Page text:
Moving over to Ndoleleji for most of 1971 and the start of 1972, Herb Gappa teamed up with David Schwinghamer to combat the sky-filling, dust storms by performing native American, rain dances. They claim to have been effective – or at least famous! Dave participated in teaching at the parish’s Family Training Course. For the rest of 1972, Herb covered the Mipa homestead on his trusty motorcycle doing a lot of pastoral visits and sacramental ministry in the villages furthest from the parish center.
During 1973 and 1974, Dave and Dan Ohmann joined forces with Don Sybertz and Ken Thesing to try a team approach to ministry and catechist training for the Gula-Ndoleleji areas. In mid-1974, Ken began working part-time in Shinyanga Town as the Coordinator of the diocesan Agricultural Program, replacing Mike Duffy. When Jim Lee was assigned to Ndoleleji in late 1975, Ken was able to move to Shinyanga to work on the Program full-time. He served as such for six years, recruiting five United States Agriculturalists to do extension and demonstration work among the people of Shinyanga and Musoma.
Rain, traditional dances, and weddings are among some of the most important events in the Sukuma culture. After successfully filling up the river with a major rain dance one time, Herb Gappa recalls having to cross the swollen torrent in a tiny styrofoam boat. Missionaries would on occasion have to leave their vehicles on the far side of the river and walk the four miles to the mission since there was no bridge in those early years at Ndoleleji. To avoid the hike, Herb floated down river towards the mission and came upon two crowds of people – one on either side of the river – yelling across to each other. A wedding had been planned that day. Being afraid of the deep waters, the bride’s family was saying, “If you love us, you’ll send your son over here.” While the groom’s family was saying, “No, if you love us, you’ll send your daughter over here.” As Herb floated between the two groups, he reflected on how marriage – and perhaps mission – must involve compromises from all involved!
Bishop McGurkin asked Jim Lenihan in 1973 to return to Salawe to teach the Christian community there to live without a resident priest. He accomplished that task over the next three years. At the same time, Ernest Brunelle returned from a Stateside sabbatical and went to work at Malampaka where he resided until 1981. He shared the mission life briefly with Kevin King but for much of the time he was on his own. Ernie frequently visited his neighbors, George Delaney at Sayusayu or Bill Murphy and Dick McGarr at Nyalikungu. During these years many became active in the Yesu Caritas group started by Phil Wallace at the Shinyanga Secondary School near Mwadui mine.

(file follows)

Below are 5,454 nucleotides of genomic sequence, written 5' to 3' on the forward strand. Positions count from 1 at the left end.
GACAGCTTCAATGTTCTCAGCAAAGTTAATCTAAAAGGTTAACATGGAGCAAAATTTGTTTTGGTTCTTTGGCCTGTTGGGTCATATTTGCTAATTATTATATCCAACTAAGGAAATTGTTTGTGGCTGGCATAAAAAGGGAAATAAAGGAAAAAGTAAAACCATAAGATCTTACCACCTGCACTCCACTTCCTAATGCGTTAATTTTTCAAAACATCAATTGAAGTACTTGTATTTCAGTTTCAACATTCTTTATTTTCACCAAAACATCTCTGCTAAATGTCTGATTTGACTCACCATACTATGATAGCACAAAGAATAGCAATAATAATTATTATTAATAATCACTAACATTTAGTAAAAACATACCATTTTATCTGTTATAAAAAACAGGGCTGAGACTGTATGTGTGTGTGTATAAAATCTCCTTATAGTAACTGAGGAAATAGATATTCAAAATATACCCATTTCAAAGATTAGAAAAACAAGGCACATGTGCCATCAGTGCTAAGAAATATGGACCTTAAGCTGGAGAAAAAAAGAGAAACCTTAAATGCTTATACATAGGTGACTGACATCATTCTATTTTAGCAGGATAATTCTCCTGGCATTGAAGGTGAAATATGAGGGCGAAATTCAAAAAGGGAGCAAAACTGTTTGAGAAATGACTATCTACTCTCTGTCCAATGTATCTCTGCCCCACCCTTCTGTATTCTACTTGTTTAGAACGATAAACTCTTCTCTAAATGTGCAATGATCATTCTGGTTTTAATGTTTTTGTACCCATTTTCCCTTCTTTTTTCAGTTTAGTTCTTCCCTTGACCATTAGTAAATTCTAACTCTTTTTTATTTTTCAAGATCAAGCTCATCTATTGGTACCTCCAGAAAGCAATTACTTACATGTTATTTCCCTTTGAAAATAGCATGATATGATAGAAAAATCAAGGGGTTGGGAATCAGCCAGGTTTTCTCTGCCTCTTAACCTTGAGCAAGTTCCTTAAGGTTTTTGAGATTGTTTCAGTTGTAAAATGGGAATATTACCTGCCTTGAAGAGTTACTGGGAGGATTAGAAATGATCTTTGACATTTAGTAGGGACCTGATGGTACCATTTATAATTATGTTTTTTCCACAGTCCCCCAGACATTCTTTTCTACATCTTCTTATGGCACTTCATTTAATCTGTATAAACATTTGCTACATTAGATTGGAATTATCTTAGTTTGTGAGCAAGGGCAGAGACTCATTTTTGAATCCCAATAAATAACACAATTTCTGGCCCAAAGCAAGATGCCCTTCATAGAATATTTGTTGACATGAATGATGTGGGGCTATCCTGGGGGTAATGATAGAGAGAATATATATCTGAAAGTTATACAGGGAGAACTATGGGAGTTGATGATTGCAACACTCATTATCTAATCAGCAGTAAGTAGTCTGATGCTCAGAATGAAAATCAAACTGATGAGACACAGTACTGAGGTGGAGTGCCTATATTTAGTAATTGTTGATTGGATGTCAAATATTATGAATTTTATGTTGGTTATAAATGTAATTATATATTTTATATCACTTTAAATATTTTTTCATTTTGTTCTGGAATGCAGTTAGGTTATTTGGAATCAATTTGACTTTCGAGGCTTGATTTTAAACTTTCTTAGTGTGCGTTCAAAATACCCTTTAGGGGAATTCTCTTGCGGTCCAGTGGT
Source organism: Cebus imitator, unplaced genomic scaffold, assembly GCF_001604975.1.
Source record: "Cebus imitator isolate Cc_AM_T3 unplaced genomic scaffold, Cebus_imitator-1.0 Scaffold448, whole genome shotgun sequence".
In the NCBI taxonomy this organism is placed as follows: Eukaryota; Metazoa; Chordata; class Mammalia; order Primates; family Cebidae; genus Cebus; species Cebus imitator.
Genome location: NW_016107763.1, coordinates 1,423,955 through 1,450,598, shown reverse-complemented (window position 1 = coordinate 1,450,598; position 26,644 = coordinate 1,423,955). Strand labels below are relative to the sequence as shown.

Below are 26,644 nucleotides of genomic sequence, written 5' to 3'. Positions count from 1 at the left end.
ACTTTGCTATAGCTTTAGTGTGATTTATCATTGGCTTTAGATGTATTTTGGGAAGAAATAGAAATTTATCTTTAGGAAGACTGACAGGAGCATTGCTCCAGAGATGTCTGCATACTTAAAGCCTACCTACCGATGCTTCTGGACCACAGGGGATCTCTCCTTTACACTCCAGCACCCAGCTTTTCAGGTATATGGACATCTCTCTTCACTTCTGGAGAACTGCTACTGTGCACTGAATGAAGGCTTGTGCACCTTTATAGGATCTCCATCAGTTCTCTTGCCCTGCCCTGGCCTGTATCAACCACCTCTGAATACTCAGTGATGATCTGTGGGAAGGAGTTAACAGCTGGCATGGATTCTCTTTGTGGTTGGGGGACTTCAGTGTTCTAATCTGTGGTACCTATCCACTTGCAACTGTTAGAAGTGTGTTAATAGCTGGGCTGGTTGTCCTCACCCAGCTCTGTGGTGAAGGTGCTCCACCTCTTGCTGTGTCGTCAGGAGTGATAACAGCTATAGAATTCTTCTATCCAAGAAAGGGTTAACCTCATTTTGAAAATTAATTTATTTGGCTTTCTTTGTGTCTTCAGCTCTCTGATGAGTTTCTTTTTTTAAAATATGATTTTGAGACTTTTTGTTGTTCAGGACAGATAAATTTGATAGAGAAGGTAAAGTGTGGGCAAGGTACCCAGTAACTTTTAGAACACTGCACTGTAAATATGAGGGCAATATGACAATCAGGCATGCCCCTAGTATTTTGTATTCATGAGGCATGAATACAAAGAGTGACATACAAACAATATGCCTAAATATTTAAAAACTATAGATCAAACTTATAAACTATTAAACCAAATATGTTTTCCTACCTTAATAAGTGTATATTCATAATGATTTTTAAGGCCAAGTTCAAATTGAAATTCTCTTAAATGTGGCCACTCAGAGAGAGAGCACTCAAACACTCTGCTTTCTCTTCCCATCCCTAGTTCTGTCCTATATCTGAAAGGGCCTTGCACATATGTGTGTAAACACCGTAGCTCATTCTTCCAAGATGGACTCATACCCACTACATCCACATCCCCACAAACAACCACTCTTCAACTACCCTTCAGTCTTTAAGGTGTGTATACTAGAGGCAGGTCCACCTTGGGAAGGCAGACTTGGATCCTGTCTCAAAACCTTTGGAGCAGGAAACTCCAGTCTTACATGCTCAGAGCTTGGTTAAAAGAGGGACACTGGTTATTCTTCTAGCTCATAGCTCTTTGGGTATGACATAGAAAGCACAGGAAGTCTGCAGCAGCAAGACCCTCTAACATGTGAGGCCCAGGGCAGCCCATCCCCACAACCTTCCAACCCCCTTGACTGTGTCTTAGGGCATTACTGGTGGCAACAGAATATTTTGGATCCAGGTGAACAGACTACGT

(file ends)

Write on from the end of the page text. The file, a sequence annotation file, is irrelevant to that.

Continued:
From mid-1973 to early 1974, John Lange helped out at Sayusayu and then headed off to language school in Musoma to learn the national language of Swahili. In September he moved into Nyalikungu, Maswa, as pastor and spent three years animating the village outstations. During that time he was joined by the industrious William Murphy and the effervescent Bill Gilligan – also, on the Overseas Training Program were seminarians Robert Jalbert and Kevin King.
The government’s program of forced villagization in 1974 contributed to creating a famine situation throughout Sukumaland and much of the rest of the country. Dave Schwinghamer joined Don Sybertz at Gula where he eventually took over as pastor and stayed until 1979. In the midst of famine relief efforts, the vast Gula territory was further expanded into four sub-parishes. Reflecting back on the villagization scheme, however, Ken Thesing observed that by concentrating people into small areas, the church was given an unprecedented opportunity to organize praying communities and to form a system of catechists to preach the Word of God in a more focused setting. It was out of the need to train catechists for over 100 new villages that Ndoleleji, Gula and Wira started their own one-year catechist training program.
True to his reputation as a considerate man, in 1975 Bishop McGurkin retired and returned to the United States. Bishop Castor Sekwa was consecrated that year and became the first indigenous bishop of the diocese. Lou Bayless noted that just as independence was given a heavenly welcome (the Uhuru Rains), so too the new bishop was welcomed by a hurricane-force storm that blew the roof off of the Buhangija rectory!
Herb Gappa, known for his progressive approach to mission, joined Paul Fagan at Old Maswa at the start of 1977. From that base, Herb began the establishment of a parish in the new district center of Bariadi. The Catholic community there has been innovative in promoting the concern for the land by demonstrating the importance of trees, water, and careful farming methods. Herb moved to Bariadi while construction of parish offices, rectory, church, and hall were in process. Now he is making plans to build a second parish on the other side of Bariadi town.
THE 1980S: MARYKNOLL NURTURES THE MATURING CHURCH